Experience Hendrix LLC and Legacy Recordings, the catalog division of Sony Music Entertainment, will release a restored and newly expanded edition of Jimi Plays Berkeley, on Blu-ray and DVD, on July 10th.
An historic documentary film chronicling the two concerts Jimi Hendrix performed at the Berkeley Community Theatre on Saturday, May 30, 1970, Jimi Plays Berkeley captures the cultural milieu surrounding one of the finest Hendrix performances ever lensed.
Made from a new, digitally-restored transfer from the original 16mm negative, Jimi Plays Berkeley premieres more than 15 minutes of previously unseen documentary and performance footage of Hendrix classics including “Voodoo Child (Slight Return),” “Machine Gun” and “Hear My Train A Comin'” not featured in the original film release.
“We take great pride in doing our part to preserve the music of my brother, Jimi, especially during his 70th birthday year,” said Janie Hendrix, President and CEO of Experience Hendrix and co-producer (with John McDermott) of the Jimi Plays Berkeley DVD. (Jimi Hendrix, born November 27, 1942, would be 70 this year.)
Jimi Plays Berkeley features a 5.1 surround stereo soundtrack mixed by original Jimi Hendrix engineer Eddie Kramer and commentary from Abe Jacob, the audio engineer who recorded the Hendrix Berkeley concerts in 1970.
As an added bonus, the newly expanded Jimi Plays Berkeley includes an audio-only presentation of Jimi’s complete Berkeley 05/30/1970 second show mixed in 5.1 surround sound. Showcasing 67 minutes of music, the second set concert recordings include “Pass It On (Straight Ahead),” “Hey Baby (New Rising Sun),” “Lover Man,” “Stone Free,” “Hey Joe,” “I Don’t Live Today,” “Machine Gun,” “Foxey Lady,” “Star Spangled Banner,” “Purple Haze,” and “Voodoo Child (Slight Return).”
The second set from May 30, 1970, will be released on CD and on 12″ vinyl as Jimi Hendrix Experience: Live At Berkeley (The Second Set). The audiophile 12″ double album release is an all analog recording cut by Bernie Grundman from the master tapes and struck by Quality Record Pressings (QRP) on 200 gram vinyl.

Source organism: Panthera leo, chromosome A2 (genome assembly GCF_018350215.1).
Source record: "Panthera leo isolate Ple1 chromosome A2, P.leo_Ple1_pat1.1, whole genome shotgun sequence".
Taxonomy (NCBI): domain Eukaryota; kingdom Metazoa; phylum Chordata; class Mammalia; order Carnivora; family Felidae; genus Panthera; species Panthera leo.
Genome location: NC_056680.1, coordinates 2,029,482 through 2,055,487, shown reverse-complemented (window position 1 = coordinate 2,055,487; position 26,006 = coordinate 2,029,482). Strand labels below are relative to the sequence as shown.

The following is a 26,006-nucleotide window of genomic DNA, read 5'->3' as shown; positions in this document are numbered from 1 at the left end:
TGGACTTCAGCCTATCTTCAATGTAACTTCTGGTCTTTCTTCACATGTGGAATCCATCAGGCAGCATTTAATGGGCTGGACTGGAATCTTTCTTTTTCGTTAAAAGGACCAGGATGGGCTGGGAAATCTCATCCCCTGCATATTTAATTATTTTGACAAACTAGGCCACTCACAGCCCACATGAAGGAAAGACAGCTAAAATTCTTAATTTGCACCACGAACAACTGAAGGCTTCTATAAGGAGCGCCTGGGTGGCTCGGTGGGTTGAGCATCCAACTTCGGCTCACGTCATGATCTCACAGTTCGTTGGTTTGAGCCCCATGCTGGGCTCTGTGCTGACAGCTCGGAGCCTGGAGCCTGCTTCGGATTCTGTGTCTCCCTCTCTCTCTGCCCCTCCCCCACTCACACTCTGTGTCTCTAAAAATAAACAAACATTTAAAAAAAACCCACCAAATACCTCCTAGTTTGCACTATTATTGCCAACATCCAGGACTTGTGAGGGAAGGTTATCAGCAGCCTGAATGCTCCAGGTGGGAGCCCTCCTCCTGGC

The most complete record ever-released of that magical Saturday in late May 1970, Jimi Plays Berkeley includes an essay on the film by noted Jimi Hendrix historian John McDermott.
Also on July 10, Legacy Recordings will release the Jimi Hendrix – Voodoo Child film for the first time on Blu-ray. A 90 minute documentary directed by the multiple Grammy award-winning Bob Smeaton (Beatles Anthology, Festival Express, Beatles: The Studio Recordings, Band of Gypsys)
Jimi Hendrix – Voodoo Child was originally included as a DVD in the West Coast Seattle Boy Jimi Hendrix boxed set. An autobiographical journey told in the legendary musician’s own words as read by Parliament-Funkadelic’s Bootsy Collins, the film incorporates interviews with Hendrix, coupled with the artist’s letters, writings and recordings to provide new insight into one of the most enduring icons of popular culture. The documentary features some of Jimi’s greatest performances as well as rare and never before seen footage and photos including–for the first time ever–examples from the Hendrix family archive of the late guitarist’s personal drawings, postcards home to his father, song drafts, sketches, and lyrics.
The Jimi Hendrix Experience: Live At The Isle Of Fehmarn marks the eighth release in Dagger Records’ popular bootleg-style recording series. This historically significant album features The Jimi Hendrix Experience’s final live performance on September 6, 1970 during the Love & Peace Festival held on the Isle Of Fehmarn in Germany.
Jimi’s Isle Of Fehmarn performance has been widely bootlegged over the last 35 years yet it was never professionally recorded. Amateur recordings made from the audience by fans have served as the only known documentation of this historic concert until now. As the eighth entry in this popular ‘bootleg’ series, Dagger presents a newly discovered recording made by the festival’s promoters. Unbeknownst to Hendrix, the promoters captured the group’s entire performance by feeding two overhead stage microphones into a consumer grade Revox reel-to-reel tape machine located off to the side of the stage. The resulting document, rough hewn and unmixed, is clear and not unlike the amateur audience recording featured on the initial Dagger offering Live At The Oakland Coliseum. Check out all the releases in the bootleg series here.